New Delhi: Your phone
buzzes and you reach for it - only to find yet another
telemarketing call or SMS, though you thought you had blocked
them. Many people report telemarketers are brazenly carrying on
with their pesky calls and messages despite the new regulations.
"Despite registering with Do Not Call, I am still getting at least
one to two messages, especially real estate offers, daily," a
harassed Manoj Sharma, a Delhi businessman, told IANS.
Customers expected an end to the regular unsolicited messages once
the new measures of the Telecom Regulatory Authority of India (TRAI)
came into force Sep 27 but it appears some loopholes were left.
While some telemarketers have resorted to internet messaging
solutions from overseas servers beyond the jurisdiction of either
TRAI or the government, many customers also report getting calls
from insurance or property agents from landline and mobile
numbers, in violation of the regulations which had enforced a
"140" prefix for calls from registered telemarketers.
Officials say they are looking into these complaints.
Speaking to IANS on the issue, TRAI chairman J.S. Sarma said the
telecom regulator is looking into the matter and the existing
regulations are sufficient for the issue.
"We are taking a look at that. There is no need for new
regulations," Sarma said.
Acknowledging that the calls and messages are still coming, he
however noted their frequency has reduced largely.
"The fact is there are millions of people who are registered on
CPR (Customer Preference Regulation), out of whom the number of
people who have registered the complaint is a very very small
number," he added.
According to TRAI, 1,122 subscribers using their numbers for
commercial purposes have been issued notices while 111 subscribers
have been disconnected. In case of telemarketers, 17 have been
penalised so far.
The regulator advises subscribers still receiving pesky messages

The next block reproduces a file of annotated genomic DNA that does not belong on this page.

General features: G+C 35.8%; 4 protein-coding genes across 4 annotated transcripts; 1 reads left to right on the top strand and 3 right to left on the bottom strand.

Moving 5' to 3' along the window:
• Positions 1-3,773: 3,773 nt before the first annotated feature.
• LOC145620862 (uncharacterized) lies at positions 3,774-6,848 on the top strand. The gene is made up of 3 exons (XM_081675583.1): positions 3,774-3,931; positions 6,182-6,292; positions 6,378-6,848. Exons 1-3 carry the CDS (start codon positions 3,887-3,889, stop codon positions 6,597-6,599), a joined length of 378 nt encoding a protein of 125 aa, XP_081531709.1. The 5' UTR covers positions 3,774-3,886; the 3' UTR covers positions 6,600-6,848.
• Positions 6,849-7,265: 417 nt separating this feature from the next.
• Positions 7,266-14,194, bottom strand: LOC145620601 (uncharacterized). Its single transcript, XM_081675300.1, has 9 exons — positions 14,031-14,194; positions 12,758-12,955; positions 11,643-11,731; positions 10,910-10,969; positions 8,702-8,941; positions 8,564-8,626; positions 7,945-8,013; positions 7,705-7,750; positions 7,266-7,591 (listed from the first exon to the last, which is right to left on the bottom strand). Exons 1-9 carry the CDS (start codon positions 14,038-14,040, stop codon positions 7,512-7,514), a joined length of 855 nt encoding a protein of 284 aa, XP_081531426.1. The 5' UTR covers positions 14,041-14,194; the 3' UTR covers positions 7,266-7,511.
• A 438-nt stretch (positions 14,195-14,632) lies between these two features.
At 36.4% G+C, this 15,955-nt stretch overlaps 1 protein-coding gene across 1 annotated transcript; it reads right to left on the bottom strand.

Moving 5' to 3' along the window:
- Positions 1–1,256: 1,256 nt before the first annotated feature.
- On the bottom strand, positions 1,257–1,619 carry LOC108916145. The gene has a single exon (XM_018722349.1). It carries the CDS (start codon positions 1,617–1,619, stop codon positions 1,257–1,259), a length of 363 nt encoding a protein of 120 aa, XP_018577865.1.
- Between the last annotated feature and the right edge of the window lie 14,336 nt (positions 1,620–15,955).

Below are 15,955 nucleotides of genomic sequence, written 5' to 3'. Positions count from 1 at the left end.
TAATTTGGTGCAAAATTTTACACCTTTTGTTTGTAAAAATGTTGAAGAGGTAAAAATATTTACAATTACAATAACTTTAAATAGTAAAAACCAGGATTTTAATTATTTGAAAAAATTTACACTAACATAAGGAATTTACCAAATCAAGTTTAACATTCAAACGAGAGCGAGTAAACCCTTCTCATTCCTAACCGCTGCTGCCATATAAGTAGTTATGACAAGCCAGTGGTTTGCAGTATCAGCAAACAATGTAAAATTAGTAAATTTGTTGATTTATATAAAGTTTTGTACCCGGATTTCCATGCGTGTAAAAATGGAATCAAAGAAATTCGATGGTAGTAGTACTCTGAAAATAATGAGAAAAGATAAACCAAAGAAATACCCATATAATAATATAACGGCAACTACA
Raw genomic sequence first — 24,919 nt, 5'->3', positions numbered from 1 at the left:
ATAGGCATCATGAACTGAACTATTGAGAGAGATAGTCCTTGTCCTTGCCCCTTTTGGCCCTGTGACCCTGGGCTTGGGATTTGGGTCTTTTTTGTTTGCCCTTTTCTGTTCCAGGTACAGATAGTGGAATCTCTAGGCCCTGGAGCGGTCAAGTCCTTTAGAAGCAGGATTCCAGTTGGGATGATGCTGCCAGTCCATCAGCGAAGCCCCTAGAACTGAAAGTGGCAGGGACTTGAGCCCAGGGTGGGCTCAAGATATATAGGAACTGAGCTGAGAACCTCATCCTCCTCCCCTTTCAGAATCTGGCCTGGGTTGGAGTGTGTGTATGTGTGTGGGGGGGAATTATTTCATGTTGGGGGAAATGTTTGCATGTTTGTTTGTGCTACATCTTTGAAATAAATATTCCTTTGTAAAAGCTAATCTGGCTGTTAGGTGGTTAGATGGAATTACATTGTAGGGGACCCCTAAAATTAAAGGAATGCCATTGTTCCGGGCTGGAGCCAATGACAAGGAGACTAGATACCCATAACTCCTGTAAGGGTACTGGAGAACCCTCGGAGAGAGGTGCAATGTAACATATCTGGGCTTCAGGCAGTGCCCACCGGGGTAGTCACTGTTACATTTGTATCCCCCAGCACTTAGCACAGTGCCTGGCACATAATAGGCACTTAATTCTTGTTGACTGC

or calls to lodge their complaint by calling or messaging 1909.
Any commercial messages which is sent to a mobile customer needs
to have a code indicating the location and source operator
followed by the alphabets of the advertising companies or numbers.
However, now most of such messages do not contain any of that
except for the names of random companies like "Best Deal" or "Free
"I am still getting these irritating messages despite registering.
Earlier I used to get codes like LM, DM, etc, with the sender ID
but now I only get the company's codes," Ankita Sinha, a student
of the Delhi School of Economics, told IANS.
According to Cellular Operators Association of India (COAI)
director general Rajan Mathews, the lack of prefixes and unique
codes is a violation of TRAI regulations as well as making it
difficult to figure out the messages' source.
"Telemarketing companies have started exploiting new methods to
send messages. They are most probably coming from websites with
overseas servers which are difficult to trace and filter," Mathews
While an ordinary telemarketing firm charges 5 to 20 paise per SMS,
these servers might cost something around 50 paise to Re.1 per
message but still the companies go with it.
TRAI has laid out a maximum penalty of Rs.2.5 lakh for violators.
There is also a provision of getting blacklisted for two years
after the sixth violation, but these rules do not apply to servers
located outside India.
Expressing the government's helplessness, Communications Minister
Kapil Sibal recently admitted that it is difficult to completely
ban such calls and SMSs.
"People are very smart...now they are using internet to send such
messages. Now we don't have any control on the internet," Sibal
"The server may be somewhere outside the country. You may put your
calls or messages through that server. How will we deal with that
server over which we have no jurisdiction?" he said.
However, according to bulk messages firm SMS GupShup, these
messages can be controlled as SMSs cannot reach subscribers
without being routed by the service providers.
"TRAI can surely control these messages, irrespective of the place
of their origin, whether it is from India or abroad as even if a
message originates through the internet, eventually it has to be
sent to an Indian operator to be routed by its network,"
Vishwanath Ramachandran, chief technology officer, SMS GupShup,
(Priyanka Sahay can be
contacted at firstname.lastname@example.org)